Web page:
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the article linked below is very instructive and advanced about real Clifford Algebras, and their relationship with Lorentz group. After a general introduction of a Clifford algebra, $\mathcal{Cl}(V,\Phi)$, over a real, finite dimensional vector space $V$ with a non-degenerate quadratic form $\Phi$ as the quotient algebra: $$\mathcal{Cl}(V,\Phi)\sim\frac{\mathcal{T}(V)}{\mathcal{I}(V,\Phi)}$$ where $\mathcal{T}(V)$ is the tensor algebra of $V$ and $\mathcal{I}(V,\Phi)$ is the bilateral ideal generated by all elements of the form: $$v \otimes v - \Phi(v)·\mathbb{1}\quad,\quad v \in V$$ and after presenting all the implications of this definition, the article go straight to define an automorphism (the is also an involution) $\alpha:\mathcal{Cl}(V,\Phi)\rightarrow\mathcal{Cl}(V,\Phi)$ as: $$\alpha(i(v)):=-i(v)$$ where the map $i:V\rightarrow\mathcal{Cl}(V,\Phi)$ is an injection. Here, in the proof of $\alpha$ as an involution, the authors write that:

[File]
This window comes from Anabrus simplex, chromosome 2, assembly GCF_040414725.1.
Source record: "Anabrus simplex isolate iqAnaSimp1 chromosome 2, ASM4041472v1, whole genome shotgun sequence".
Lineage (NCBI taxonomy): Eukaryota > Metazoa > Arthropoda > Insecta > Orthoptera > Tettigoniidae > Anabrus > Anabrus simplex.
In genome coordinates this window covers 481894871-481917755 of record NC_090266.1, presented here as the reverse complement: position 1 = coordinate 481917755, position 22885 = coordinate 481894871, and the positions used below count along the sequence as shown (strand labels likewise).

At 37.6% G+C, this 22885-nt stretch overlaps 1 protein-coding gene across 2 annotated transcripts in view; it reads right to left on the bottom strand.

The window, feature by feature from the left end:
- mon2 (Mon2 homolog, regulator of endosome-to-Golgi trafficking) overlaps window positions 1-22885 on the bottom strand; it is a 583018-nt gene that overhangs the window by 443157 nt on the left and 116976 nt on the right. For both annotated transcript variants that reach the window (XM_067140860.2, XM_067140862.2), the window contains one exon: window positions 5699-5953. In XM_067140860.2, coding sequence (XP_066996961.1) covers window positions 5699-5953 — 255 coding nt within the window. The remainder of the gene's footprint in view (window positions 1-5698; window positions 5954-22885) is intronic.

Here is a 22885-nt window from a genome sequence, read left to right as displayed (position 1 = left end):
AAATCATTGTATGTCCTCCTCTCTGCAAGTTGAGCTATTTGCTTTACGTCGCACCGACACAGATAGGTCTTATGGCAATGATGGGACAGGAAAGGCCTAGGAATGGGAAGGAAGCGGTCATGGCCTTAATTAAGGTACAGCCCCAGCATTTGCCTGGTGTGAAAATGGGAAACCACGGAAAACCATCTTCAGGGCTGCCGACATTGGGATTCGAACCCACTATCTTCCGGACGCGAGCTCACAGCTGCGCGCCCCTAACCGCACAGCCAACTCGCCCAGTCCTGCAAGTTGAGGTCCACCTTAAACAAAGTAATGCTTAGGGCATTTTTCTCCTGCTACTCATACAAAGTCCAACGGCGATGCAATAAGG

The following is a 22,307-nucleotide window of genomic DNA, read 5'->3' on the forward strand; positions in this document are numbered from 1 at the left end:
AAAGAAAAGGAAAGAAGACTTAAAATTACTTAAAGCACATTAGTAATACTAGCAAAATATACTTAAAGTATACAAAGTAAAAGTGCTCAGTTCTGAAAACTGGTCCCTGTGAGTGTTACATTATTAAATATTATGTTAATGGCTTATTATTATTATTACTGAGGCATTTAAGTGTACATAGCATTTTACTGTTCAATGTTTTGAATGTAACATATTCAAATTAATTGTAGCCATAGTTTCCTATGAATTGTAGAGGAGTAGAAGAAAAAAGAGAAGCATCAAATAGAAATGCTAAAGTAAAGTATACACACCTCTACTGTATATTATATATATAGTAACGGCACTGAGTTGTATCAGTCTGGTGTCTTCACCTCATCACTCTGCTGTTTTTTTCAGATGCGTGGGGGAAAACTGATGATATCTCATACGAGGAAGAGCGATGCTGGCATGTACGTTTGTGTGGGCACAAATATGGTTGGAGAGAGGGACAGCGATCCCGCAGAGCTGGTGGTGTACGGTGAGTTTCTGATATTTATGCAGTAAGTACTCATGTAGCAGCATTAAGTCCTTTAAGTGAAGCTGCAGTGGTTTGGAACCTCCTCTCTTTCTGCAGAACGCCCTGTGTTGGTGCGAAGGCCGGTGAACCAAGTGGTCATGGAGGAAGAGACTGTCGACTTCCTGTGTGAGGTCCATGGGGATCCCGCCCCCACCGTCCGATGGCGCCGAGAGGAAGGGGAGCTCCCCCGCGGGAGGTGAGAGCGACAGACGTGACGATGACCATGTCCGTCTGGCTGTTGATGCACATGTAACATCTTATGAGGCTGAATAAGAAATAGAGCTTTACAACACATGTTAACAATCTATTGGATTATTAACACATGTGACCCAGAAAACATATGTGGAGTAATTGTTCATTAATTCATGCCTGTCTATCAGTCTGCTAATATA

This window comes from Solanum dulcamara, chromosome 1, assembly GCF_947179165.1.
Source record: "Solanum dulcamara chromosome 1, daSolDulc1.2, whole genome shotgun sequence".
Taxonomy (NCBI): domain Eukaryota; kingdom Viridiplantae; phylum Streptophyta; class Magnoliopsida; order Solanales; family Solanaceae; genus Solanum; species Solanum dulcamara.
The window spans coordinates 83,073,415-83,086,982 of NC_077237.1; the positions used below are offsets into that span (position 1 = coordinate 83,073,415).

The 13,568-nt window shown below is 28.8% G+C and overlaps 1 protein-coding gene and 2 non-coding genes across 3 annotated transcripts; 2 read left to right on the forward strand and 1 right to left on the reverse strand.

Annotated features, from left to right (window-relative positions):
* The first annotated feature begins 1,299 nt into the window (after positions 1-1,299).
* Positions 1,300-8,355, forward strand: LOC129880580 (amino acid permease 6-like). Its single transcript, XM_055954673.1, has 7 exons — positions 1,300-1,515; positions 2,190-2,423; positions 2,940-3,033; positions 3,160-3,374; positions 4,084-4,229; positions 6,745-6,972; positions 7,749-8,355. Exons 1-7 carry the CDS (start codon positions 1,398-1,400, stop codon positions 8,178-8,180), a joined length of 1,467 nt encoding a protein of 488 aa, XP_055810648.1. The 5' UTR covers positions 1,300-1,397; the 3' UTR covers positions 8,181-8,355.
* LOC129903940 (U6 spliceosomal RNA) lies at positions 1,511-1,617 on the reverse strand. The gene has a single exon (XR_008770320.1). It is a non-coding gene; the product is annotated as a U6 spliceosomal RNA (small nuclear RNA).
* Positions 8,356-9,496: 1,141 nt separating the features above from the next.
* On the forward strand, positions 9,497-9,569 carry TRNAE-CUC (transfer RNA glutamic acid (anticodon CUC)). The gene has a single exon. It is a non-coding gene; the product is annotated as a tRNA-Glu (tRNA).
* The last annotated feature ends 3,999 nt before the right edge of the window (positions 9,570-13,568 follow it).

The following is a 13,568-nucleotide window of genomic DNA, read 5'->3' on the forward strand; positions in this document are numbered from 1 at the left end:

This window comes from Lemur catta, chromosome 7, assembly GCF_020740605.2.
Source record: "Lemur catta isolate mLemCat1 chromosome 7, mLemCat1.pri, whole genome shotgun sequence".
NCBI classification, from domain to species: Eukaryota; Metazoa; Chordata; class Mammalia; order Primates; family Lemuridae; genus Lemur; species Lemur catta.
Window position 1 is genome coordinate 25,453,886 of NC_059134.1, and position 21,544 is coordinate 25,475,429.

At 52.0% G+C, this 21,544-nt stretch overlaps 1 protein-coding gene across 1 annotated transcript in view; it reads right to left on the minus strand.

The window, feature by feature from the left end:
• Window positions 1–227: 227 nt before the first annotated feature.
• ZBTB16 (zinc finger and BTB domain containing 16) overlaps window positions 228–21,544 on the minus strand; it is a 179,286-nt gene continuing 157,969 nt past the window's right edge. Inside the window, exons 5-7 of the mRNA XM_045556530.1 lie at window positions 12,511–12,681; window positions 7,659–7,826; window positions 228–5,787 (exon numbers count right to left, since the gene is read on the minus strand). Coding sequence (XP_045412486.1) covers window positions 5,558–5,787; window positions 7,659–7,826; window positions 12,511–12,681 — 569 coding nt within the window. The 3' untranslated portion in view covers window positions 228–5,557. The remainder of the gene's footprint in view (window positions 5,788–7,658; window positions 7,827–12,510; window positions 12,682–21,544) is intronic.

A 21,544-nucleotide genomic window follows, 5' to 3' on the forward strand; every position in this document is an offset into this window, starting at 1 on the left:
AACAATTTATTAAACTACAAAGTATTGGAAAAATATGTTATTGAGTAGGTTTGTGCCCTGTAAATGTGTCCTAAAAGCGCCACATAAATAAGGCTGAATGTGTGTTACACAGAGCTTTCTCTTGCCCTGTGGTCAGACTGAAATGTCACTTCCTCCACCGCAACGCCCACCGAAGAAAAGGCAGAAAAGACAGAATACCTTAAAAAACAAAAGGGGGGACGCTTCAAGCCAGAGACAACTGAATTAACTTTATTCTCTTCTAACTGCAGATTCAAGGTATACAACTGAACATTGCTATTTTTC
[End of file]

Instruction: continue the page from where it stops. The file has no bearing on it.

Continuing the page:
[...]. Furthermore, every $x\in\mathcal{Cl}(V,\Phi)$ can be written as:
$$x=x_1···x_m$$ with $x_j \in i(V)$ [...].

Now, my question is: if $\mathcal{T}(V)=\bigoplus\limits_{i=0}^{n}V^{\otimes i}$, shouldn't $x$ be a superposition of "polynomials" of elements of $i(V)$ rather than "monomials" as above? If not, how can I demonstrate this?

[1] https://arxiv.org/abs/hep-th/0506011

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  • $\begingroup$ $\alpha$ is linear, right? In that case studying it on monomials should be enough. $\endgroup$ – MannyC Jul 3 at 23:46
  • $\begingroup$ Yes, $\alpha$ is linear and, with the automorphism properties, i thought it would be sufficient to prove that it is an involution, too. However, the statement in the article is pretty strong and the doubt that it is related with the Cartan-Dieudonné theorem is haunting me. $\endgroup$ – Andrea Mosena Jul 4 at 7:41
  • $\begingroup$ I believe the author implicitly means to say "every $x$ is of the form [...] or linear combinations thereof." $\endgroup$ – MannyC Jul 4 at 11:51
  • $\begingroup$ Yes, I think you are right, but my question was not about the demostration of $\alpha$ as an involution. I was worried about if the statement used in that demoatration is actually right. Maybe it can be reformulated in other words as: can the Cartan-Dieudonné theorem be extende to the whole Clifford Algebra? $\endgroup$ – Andrea Mosena Jul 4 at 16:52
  • $\begingroup$ If you are referring to the statement in yellow I think it's not right but the author meant what I wrote in the previous comment. $\endgroup$ – MannyC Jul 4 at 17:32

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